Tuesday, February 24, 2009

HSUS Policy Shift

Today, we have something more than Mardi Gras to celebrate. Towards the end of the day on Monday, RPB received word that HSUS had introduced an interim policy that, get this, instructs decision makers in bust dogs cases to evaluate the dogs as individuals! Yes, you read right - HSUS' long-standing policy which called for the automatic descruction of dogs seized in fighting raids is being reviewed in April. Thanks to the hard work of Best Friends and other Pit Bull advocacy groups on this one. The internet is abuzz today with talk about this exciting news.

A meeting of the minds

February 23, 2009 : 8:44 PM ET
The Humane Society of the United States on February 23 issued an interim policy recommending all dogs be evaluated as individuals, and is calling a meeting of leading animal welfare organizations concerning dogs victimized by dog fighting.

Wayne Pacelle, chief executive officer and president of the Humane Society of the United States, suggested the meeting of major stakeholders in Las Vegas to work through the associated issues. This meeting is in response to concerns expressed by Best Friends Animal Society in December 2008 regarding HSUS policies related to animals confiscated in dog-fighting busts.

Pacelle said the meeting, scheduled for April, will include the participation of national stakeholder organizations that deal with pit bulls. The meeting was in the planning stages before Superior Court Judge Ed Wilson Jr. ruled that 145 pit bulls, including approximately 70 puppies, confiscated from Wildside Kennels in Wilkes County, North Carolina, would be euthanized without evaluation to determine suitability for placement.

The new interim policy announced by the HSUS, pending the outcome of the meeting, recommends that local law enforcement and animal control evaluate such dogs as individuals rather than as a category before any decision is made regarding their future.

“We expect government, corporations, and individuals to constantly re-evaluate how they deal with animal issues,” Pacelle said. “Likewise, we regularly review our own policies and procedures here at HSUS, and we think it is important to talk with professional colleagues in the movement to examine issues related to the disposition of fighting dogs.

“I am pleased to discuss these issues with personnel from Best Friends and other organizations interested in the welfare of pit bulls.”

Julie Castle, director of Community Programs and Services for Best Friends said, “There had been more than enough airing of feelings and outrage that the dogs were not evaluated prior to being summarily euthanized. It was time to hit the reset button on this in order to move things forward in a constructive way. Mr. Pacelle was open and receptive to what we had to say and we are looking forward to our meetings in April.”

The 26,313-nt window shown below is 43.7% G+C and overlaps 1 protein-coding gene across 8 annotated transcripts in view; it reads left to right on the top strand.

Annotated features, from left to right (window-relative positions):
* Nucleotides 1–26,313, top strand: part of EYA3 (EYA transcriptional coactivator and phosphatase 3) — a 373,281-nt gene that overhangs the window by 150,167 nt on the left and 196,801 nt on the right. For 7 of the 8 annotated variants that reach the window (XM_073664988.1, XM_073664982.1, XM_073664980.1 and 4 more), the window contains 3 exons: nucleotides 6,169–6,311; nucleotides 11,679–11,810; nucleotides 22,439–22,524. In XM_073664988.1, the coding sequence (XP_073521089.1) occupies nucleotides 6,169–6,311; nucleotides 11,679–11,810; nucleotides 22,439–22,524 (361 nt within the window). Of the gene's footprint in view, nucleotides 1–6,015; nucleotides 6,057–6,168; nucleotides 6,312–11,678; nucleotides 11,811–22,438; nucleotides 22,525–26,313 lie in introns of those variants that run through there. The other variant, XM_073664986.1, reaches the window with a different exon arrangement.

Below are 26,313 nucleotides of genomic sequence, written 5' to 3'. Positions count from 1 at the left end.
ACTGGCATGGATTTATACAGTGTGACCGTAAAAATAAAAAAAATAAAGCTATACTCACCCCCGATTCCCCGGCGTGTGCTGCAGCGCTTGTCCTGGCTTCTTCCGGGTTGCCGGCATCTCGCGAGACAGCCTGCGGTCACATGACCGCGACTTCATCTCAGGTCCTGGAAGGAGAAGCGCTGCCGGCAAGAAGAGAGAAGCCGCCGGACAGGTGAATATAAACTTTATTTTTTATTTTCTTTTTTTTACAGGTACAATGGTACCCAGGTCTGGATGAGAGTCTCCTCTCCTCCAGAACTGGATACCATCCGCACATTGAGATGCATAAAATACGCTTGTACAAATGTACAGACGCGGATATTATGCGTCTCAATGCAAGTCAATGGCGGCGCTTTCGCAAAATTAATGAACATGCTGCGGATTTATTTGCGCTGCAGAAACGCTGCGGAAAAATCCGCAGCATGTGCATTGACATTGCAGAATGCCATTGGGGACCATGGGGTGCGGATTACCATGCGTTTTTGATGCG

Best Friends, through its campaign, “Pit Bulls: Saving America’s Dogs,” is looking forward working cooperatively with HSUS, according to Castle.

The campaign is aimed in part at educating the public and the media about pit bulls in order to help save the breed’s reputation. “Our goal is to bring positive change to lives and image of pit bulls,” she said.

Written by Best Friends staff
Photo of Meryl, a Vicktory dog, by Gary Kalpakoff

We ARE making progress, and this latest victory comes at a much needed time, when many of us are still reeling over the descruction of the Wilkesboro, NC bust dogs. These dogs - and others - haven't died in vain. Not only has this case been the seeming catalyst for change at HSUS, but it gave birth to a fight bust dog coalition consisting of concerned Pit Bull groups - RPB included - with Best Friends at the helm. Is 2009 showing more promising things for Pit Bulls than any previous year in recent memory? You betcha!

Thursday, February 19, 2009

Rescuing High Profile Dogs

The opinion mill is stirring now that the dogs seized in the raid of Wildside Kennels have been killed and the cries of grief are being heard from rescues, sanctuaries and individuals. While many groups wanted to go out of their way to save these dogs, there is another side of the fence that is saying something doesn't seem right or fair when rescues and other organizations make room for these 'big name' dogs when just as many if not more typical, everyday Pit Bulls are dying locally every day.

RPB's stance is that a group should work within its home base state to rescue dogs and not spend unreasonable time, money, and resources trying to bring dogs in from all over the country because some dog somewhere else has some special appeal. It is the duty, afterall, of a rescue to look after the welfare of the Pit Bulls in its own area.

However, Pit Bull rescue people are in a unique situation, because of the prejudice our breed faces. Sometimes, bending over backwards to accomodate a nice dog from a far-away shelter that hasn't exactly been Pit-friendly up to this point ends up helping more dogs in the long run. The power of a successful adoption and team work between organizations - even across states - should not be underestimated.